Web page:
I have opted to keep things really simple for now, so my investments were as follows:

For now my ongoing regular investments are set-up to go into the Vanguard 60% LifeStrategy fund, but I may look to change this in future months.

Personal Pension Investment - March to August 2016

For the period March - August 2016 the following contributions from my Business Account were made into my Personal Pension:
  • March: £3,000
  • April: £3,000
  • May: £1,000
  • June: £ 350
  • July: £1,000
  • August: £1,000
  • TOTAL: £9,350

The amounts fluctuated because I was going through a period of not doing any work contracts (for 4 months), therefore without any income source I opted to reduce the contributions to my pension scheme slightly.

Since I have a financial advisor at St. James Place where my Personal Pension is held, they select the best investment options for me based on my propensity to accept risk. The approximate split for the current allocation of my investments is as follows (I've included links to the Financial Times fund factsheets):

SJP Global Equity - 14.5%
SJP Schroder Managed - 14.5%
SJP Strategic Managed - 14.5%
SJP AXA Framlington Managed Pension - 13.5%
SJP Global Managed - 13%
SJP Worldwide Managed - 13%
SJP International Equity - 9.5%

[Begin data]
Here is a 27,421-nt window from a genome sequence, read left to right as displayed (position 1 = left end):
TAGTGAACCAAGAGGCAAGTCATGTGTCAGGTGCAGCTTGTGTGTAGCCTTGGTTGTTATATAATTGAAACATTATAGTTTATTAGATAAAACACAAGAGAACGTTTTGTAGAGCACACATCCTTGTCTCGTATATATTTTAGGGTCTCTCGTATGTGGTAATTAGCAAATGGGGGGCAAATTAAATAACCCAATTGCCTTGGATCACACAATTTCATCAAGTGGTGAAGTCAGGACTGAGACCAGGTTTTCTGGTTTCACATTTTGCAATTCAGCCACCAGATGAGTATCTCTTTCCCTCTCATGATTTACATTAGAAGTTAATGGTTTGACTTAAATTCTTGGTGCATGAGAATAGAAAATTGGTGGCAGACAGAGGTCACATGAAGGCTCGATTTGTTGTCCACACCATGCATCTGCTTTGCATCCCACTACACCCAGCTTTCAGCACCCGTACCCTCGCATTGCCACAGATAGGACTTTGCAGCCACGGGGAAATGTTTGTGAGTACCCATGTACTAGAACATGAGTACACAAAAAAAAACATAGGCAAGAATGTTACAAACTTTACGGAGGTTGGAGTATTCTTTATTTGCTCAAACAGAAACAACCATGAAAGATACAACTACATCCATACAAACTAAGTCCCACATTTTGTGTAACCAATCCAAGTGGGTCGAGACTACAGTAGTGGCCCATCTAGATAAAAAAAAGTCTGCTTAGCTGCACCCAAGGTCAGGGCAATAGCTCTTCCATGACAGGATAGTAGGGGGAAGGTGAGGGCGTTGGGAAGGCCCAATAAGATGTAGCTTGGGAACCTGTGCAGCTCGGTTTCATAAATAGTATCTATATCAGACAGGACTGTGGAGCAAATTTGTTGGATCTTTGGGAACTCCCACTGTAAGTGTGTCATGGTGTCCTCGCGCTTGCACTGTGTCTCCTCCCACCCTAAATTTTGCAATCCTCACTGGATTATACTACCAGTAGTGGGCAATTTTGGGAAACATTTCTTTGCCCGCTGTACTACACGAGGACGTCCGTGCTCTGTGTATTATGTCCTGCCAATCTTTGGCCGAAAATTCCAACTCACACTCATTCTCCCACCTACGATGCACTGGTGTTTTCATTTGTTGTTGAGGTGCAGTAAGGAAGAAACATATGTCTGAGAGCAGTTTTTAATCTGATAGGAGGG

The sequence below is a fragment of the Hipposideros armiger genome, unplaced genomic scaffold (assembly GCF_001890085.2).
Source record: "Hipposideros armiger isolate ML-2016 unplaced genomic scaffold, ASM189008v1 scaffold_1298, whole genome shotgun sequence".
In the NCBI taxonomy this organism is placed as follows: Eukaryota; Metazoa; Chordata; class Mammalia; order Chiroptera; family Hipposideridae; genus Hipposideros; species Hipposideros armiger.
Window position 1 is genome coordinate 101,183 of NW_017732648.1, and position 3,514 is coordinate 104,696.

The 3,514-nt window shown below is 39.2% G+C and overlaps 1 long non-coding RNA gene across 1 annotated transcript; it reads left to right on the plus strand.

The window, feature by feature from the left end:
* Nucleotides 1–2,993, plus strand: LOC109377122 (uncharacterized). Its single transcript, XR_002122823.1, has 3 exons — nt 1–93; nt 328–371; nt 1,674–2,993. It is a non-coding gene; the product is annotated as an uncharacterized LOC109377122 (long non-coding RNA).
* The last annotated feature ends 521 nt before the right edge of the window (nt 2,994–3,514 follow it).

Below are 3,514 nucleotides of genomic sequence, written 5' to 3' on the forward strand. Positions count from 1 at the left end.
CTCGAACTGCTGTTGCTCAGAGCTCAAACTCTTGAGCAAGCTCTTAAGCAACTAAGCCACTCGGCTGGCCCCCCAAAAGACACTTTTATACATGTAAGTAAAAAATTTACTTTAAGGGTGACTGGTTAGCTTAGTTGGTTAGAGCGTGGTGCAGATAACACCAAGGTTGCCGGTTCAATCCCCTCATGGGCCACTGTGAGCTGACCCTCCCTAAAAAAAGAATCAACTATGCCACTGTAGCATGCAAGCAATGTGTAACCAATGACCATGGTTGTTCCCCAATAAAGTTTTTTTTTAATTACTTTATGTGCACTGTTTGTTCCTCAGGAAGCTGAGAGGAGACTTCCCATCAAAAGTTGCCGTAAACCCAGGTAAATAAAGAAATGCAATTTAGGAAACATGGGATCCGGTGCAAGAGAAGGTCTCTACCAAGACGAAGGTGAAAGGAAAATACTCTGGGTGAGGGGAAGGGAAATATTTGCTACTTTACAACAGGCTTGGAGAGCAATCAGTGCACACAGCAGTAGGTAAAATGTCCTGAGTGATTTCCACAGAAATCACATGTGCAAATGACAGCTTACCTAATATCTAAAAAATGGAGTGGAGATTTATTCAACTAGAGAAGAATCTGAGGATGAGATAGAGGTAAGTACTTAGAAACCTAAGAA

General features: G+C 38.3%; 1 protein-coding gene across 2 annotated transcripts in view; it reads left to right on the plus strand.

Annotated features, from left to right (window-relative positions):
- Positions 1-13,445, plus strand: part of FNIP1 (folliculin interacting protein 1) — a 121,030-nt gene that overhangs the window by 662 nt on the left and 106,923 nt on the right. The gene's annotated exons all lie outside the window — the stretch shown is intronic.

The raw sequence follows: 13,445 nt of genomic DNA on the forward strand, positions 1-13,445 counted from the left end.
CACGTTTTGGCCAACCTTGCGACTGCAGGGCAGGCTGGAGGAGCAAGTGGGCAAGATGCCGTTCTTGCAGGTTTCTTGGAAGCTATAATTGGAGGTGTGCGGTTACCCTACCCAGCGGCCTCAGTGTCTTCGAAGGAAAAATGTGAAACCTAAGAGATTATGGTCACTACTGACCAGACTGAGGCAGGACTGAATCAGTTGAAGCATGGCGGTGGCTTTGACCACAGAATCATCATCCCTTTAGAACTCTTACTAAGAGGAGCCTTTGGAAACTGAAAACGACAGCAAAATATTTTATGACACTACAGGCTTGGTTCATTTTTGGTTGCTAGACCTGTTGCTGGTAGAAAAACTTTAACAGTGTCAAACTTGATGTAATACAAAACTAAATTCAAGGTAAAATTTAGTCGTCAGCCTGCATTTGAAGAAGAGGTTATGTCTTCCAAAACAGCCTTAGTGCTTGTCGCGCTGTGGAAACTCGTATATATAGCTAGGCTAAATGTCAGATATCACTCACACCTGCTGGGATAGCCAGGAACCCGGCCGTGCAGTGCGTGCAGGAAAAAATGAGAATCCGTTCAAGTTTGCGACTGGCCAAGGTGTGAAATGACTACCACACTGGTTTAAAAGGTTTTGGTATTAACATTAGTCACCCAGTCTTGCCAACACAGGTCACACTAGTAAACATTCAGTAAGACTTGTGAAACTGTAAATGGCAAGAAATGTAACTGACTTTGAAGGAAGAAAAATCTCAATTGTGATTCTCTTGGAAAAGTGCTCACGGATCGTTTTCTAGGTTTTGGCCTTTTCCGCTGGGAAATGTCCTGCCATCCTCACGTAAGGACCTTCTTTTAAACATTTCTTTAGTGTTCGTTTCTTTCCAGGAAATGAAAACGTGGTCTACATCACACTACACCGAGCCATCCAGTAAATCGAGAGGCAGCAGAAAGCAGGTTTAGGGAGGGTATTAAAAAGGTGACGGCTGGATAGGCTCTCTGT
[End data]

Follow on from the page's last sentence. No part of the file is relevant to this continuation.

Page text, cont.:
SJP Multi Asset - 5%
SJP Strategic Income - 2.5%

It's quite an interesting exercise for me to delve into the funds which are underlying my pension investments, because I have to confess that most of the time I'm largely unaware of where the money is invested having chosen to leave these choices in the hands of my financial advisor. I've received comments previously and have seen similar view points while reading other personal finance blogs, that the charges for my pension funds are considered high, particularly compared to what I would likely choose if I managed my pension investments myself. However, for now I'm happy with the status quo of where things are. Time is a very precious commodity for me, I have many projects I'm working on at any given time, so it's nice to be able to invest into my pension without having to worry about monitoring and selecting the investment choices. I'm having a dabble at my own investing in this year's ISA to see how that goes, maybe at some point in the future I'll reassess things, who knows!